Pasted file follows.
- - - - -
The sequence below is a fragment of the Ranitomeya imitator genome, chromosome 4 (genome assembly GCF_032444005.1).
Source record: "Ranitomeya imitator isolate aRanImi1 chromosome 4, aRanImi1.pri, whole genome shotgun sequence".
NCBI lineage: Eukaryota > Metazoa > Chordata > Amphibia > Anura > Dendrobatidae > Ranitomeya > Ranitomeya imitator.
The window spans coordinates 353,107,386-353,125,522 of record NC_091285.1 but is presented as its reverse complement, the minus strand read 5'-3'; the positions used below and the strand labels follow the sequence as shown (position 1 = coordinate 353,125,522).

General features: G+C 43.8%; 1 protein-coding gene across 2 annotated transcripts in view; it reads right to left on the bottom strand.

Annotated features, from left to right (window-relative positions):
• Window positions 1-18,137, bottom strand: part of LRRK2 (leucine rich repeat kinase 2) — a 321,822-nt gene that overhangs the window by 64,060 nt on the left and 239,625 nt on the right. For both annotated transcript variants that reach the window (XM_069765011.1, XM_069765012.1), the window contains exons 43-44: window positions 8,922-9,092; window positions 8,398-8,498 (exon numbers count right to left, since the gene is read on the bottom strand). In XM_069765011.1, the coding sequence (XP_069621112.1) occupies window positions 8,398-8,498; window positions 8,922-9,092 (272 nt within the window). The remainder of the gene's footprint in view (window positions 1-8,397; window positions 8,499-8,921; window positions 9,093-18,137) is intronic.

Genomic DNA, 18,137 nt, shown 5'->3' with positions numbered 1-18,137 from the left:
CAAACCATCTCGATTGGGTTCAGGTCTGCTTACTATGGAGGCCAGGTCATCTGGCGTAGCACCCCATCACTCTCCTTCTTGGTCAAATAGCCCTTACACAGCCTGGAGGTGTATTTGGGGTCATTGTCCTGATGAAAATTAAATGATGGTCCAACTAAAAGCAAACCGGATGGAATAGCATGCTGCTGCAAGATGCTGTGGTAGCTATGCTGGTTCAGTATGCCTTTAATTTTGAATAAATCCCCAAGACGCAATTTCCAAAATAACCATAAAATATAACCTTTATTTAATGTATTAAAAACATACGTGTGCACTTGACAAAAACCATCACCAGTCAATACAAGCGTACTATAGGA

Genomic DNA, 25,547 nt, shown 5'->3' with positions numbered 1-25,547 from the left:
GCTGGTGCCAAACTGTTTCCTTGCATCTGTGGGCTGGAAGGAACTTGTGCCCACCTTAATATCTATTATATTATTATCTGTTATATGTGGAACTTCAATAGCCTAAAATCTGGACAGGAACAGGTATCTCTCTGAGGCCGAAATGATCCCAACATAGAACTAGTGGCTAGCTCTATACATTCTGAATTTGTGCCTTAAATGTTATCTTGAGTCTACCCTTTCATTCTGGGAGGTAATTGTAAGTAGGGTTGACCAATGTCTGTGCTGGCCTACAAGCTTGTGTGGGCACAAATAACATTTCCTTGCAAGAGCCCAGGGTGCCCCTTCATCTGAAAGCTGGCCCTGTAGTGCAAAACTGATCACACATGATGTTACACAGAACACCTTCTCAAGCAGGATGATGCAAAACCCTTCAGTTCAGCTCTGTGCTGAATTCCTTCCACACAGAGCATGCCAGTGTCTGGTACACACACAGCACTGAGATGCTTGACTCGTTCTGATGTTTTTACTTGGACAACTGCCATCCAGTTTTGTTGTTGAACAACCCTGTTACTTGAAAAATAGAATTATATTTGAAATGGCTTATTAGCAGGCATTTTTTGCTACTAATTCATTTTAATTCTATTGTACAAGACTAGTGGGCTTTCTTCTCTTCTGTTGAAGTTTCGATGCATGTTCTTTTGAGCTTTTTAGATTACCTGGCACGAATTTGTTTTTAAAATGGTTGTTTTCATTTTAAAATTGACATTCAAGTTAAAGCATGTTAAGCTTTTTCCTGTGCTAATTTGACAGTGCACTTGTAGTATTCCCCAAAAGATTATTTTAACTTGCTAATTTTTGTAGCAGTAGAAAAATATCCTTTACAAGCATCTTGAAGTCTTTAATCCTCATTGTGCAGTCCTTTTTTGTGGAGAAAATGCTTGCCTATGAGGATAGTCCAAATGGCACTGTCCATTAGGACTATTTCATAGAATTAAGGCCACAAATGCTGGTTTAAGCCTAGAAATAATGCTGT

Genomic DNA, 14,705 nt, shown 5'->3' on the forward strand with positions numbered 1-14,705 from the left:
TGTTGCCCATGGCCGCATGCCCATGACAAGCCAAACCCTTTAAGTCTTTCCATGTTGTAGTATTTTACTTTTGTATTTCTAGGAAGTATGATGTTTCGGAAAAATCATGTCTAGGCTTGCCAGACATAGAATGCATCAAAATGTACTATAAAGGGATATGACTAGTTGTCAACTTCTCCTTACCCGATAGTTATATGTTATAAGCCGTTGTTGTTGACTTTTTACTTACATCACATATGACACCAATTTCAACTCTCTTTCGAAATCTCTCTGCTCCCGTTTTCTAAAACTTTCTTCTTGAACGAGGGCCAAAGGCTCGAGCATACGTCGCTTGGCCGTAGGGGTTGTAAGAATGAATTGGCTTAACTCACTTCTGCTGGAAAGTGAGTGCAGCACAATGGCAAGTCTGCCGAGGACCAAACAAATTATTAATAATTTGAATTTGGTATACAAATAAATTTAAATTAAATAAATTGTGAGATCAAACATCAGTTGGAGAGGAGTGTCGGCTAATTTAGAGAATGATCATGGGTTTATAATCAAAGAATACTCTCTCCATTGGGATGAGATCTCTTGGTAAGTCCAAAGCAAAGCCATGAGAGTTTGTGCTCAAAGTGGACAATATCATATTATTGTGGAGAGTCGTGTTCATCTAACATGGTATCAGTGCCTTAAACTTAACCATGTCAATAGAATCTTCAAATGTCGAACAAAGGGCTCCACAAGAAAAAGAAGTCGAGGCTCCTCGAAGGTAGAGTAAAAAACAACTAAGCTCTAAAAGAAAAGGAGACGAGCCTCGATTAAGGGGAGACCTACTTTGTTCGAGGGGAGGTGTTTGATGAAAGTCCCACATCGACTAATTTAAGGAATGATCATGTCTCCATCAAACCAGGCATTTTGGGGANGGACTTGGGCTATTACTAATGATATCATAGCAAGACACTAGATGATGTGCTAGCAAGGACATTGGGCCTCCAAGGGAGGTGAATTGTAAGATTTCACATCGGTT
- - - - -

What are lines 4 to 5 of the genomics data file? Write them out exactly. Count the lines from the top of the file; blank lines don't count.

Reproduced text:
The window spans coordinates 353,107,386-353,125,522 of record NC_091285.1 but is presented as its reverse complement, the minus strand read 5'-3'; the positions used below and the strand labels follow the sequence as shown (position 1 = coordinate 353,125,522).

General features: G+C 43.8%; 1 protein-coding gene across 2 annotated transcripts in view; it reads right to left on the bottom strand.